Turkey has sent it soldiers into a war zone where no other country cares to venture. Careless and miscalculated moves by Ankara could then cause its Syrian venture become a quagmire, dragging Turkey down.

Fehim Taştekin is a Turkish journalist and a columnist for Turkey Pulse who previously wrote for Turkish newspaper Radikal. He is the host of a weekly program called “SINIRSIZ” on IMC TV. He is an analyst specializing in Turkish foreign policy, and Caucasus, Middle East and EU affairs. He contributes to Al-Monitor’s Turkey Pulse as a columnist. He is the author of “Suriye: Yıkıl Git, Diren Kal” and was the founding editor of Agency Caucasus. On Twitter: @fehimtastekin


What Turkey stands to lose in its hunt for Syrian Kurds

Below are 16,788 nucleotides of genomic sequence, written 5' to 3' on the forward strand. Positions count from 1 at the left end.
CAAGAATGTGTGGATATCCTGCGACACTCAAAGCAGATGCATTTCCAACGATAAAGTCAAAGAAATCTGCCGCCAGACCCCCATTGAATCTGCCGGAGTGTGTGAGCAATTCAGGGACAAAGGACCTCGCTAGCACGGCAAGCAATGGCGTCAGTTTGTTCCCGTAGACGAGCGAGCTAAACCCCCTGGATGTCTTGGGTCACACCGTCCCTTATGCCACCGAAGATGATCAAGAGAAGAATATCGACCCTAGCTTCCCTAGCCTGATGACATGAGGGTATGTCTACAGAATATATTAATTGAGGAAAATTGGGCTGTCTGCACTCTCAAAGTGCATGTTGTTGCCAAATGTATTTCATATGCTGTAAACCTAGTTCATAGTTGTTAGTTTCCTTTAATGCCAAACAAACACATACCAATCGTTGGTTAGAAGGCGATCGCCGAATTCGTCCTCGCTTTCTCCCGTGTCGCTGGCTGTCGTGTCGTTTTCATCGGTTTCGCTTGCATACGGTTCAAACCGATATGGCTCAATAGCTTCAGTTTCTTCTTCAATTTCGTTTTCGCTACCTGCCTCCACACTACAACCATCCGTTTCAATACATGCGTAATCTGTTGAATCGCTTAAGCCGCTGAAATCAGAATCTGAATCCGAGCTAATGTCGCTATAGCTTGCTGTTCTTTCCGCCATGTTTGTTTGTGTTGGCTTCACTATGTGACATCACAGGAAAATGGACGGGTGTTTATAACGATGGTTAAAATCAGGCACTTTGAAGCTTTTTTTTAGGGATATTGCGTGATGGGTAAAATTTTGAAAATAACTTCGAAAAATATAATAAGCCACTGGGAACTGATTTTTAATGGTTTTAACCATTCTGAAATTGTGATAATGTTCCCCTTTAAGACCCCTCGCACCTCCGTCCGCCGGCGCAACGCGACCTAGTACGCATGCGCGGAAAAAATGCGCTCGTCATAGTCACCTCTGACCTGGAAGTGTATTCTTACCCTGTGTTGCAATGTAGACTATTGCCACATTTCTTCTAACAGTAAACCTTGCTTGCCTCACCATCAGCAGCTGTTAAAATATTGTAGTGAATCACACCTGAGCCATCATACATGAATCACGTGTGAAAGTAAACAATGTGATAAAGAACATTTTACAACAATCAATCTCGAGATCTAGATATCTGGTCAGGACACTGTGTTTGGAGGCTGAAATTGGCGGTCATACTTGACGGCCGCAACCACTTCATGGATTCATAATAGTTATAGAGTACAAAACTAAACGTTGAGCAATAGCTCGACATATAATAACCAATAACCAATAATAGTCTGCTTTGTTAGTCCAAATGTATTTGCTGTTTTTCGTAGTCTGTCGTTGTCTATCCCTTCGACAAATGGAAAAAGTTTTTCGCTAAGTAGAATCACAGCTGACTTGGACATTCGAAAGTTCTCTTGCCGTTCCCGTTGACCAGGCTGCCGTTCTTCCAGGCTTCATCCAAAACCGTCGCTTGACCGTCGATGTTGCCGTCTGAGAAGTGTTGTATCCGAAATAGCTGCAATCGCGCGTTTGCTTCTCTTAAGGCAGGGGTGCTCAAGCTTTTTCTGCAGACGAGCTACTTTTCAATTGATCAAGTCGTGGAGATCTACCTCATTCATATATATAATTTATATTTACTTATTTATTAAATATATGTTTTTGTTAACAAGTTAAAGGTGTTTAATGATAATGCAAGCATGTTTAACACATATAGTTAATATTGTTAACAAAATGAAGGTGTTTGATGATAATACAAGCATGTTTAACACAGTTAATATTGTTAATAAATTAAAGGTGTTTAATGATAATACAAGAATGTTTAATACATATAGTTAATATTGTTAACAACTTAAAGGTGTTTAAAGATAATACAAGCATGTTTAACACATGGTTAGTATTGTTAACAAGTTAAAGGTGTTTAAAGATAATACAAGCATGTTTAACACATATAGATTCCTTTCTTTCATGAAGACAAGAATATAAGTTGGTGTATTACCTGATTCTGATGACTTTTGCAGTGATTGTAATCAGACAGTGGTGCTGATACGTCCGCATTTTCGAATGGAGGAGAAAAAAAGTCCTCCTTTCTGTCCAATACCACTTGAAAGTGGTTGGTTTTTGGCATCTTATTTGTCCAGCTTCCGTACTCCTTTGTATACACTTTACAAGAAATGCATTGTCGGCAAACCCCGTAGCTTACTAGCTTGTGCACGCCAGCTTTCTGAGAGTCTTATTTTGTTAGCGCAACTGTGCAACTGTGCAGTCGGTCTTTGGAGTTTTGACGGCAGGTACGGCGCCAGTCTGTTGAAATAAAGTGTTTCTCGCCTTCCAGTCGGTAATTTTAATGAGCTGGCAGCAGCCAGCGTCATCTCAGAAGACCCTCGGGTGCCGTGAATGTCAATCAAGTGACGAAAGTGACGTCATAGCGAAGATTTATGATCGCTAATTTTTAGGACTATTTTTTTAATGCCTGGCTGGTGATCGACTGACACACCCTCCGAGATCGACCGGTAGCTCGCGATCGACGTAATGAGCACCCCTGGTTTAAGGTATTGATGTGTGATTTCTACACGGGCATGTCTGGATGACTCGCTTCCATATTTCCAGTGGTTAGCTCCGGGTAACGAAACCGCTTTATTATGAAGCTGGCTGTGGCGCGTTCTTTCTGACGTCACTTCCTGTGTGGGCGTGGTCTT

By Amed Dicle, contributor, Al-Monitor, Sept 1, 2016

Turkey may face an unexpected backlash within its borders from its goal of undermining the gains of the Kurds in Syria by launching an operation in Jarablus.

Dozens of civilians have been killed by Turkish fighter jets in the country’s recent intervention in Jarablus, Syria. Turkey and a number of armed groups it is supporting have attacked the U.S.-backed Syrian Democratic Forces (SDF) and the Kurdish People’s Protection Units (YPG). So the Kurdish question in Turkey has now spilled over to Syria. The Syrian crisis is now a domestic issue for both the Kurds and the Turks.

Turkey entered Syria under the pretense of “the fight against the Islamic State [IS].” But there has been no clash between the Turkish army and IS. Turkish officials continue to deem the Kurds more dangerous than IS. Soon after the Jarablus operation started, Turkish Prime Minister Binali Yildirim confirmed that the targets were the Kurdish forces and the local Arab groups working with them.